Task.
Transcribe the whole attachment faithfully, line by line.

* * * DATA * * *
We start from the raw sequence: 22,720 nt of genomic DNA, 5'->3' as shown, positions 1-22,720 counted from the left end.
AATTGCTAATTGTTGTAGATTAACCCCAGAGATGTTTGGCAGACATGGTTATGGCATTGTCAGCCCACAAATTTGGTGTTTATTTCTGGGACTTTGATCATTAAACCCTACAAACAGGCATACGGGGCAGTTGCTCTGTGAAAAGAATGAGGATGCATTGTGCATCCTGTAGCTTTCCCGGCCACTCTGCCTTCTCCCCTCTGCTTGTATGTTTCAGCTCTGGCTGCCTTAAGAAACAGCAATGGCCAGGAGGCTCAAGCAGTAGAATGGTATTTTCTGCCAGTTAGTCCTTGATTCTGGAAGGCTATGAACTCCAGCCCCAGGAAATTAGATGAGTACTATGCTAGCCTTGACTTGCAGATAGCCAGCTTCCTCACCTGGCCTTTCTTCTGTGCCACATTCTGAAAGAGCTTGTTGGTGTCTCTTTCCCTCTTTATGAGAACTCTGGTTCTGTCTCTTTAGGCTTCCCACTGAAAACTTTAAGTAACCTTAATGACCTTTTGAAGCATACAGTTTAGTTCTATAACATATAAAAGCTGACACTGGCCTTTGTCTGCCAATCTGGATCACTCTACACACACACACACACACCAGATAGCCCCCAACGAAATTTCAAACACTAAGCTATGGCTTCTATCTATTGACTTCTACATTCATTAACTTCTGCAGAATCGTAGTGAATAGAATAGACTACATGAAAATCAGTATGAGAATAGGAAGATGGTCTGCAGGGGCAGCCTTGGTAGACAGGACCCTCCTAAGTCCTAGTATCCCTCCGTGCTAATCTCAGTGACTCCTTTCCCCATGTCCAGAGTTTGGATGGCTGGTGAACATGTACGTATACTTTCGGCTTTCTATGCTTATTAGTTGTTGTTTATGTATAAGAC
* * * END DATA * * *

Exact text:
We start from the raw sequence: 22,720 nt of genomic DNA, 5'->3' as shown, positions 1-22,720 counted from the left end.
AATTGCTAATTGTTGTAGATTAACCCCAGAGATGTTTGGCAGACATGGTTATGGCATTGTCAGCCCACAAATTTGGTGTTTATTTCTGGGACTTTGATCATTAAACCCTACAAACAGGCATACGGGGCAGTTGCTCTGTGAAAAGAATGAGGATGCATTGTGCATCCTGTAGCTTTCCCGGCCACTCTGCCTTCTCCCCTCTGCTTGTATGTTTCAGCTCTGGCTGCCTTAAGAAACAGCAATGGCCAGGAGGCTCAAGCAGTAGAATGGTATTTTCTGCCAGTTAGTCCTTGATTCTGGAAGGCTATGAACTCCAGCCCCAGGAAATTAGATGAGTACTATGCTAGCCTTGACTTGCAGATAGCCAGCTTCCTCACCTGGCCTTTCTTCTGTGCCACATTCTGAAAGAGCTTGTTGGTGTCTCTTTCCCTCTTTATGAGAACTCTGGTTCTGTCTCTTTAGGCTTCCCACTGAAAACTTTAAGTAACCTTAATGACCTTTTGAAGCATACAGTTTAGTTCTATAACATATAAAAGCTGACACTGGCCTTTGTCTGCCAATCTGGATCACTCTACACACACACACACACACCAGATAGCCCCCAACGAAATTTCAAACACTAAGCTATGGCTTCTATCTATTGACTTCTACATTCATTAACTTCTGCAGAATCGTAGTGAATAGAATAGACTACATGAAAATCAGTATGAGAATAGGAAGATGGTCTGCAGGGGCAGCCTTGGTAGACAGGACCCTCCTAAGTCCTAGTATCCCTCCGTGCTAATCTCAGTGACTCCTTTCCCCATGTCCAGAGTTTGGATGGCTGGTGAACATGTACGTATACTTTCGGCTTTCTATGCTTATTAGTTGTTGTTTATGTATAAGAC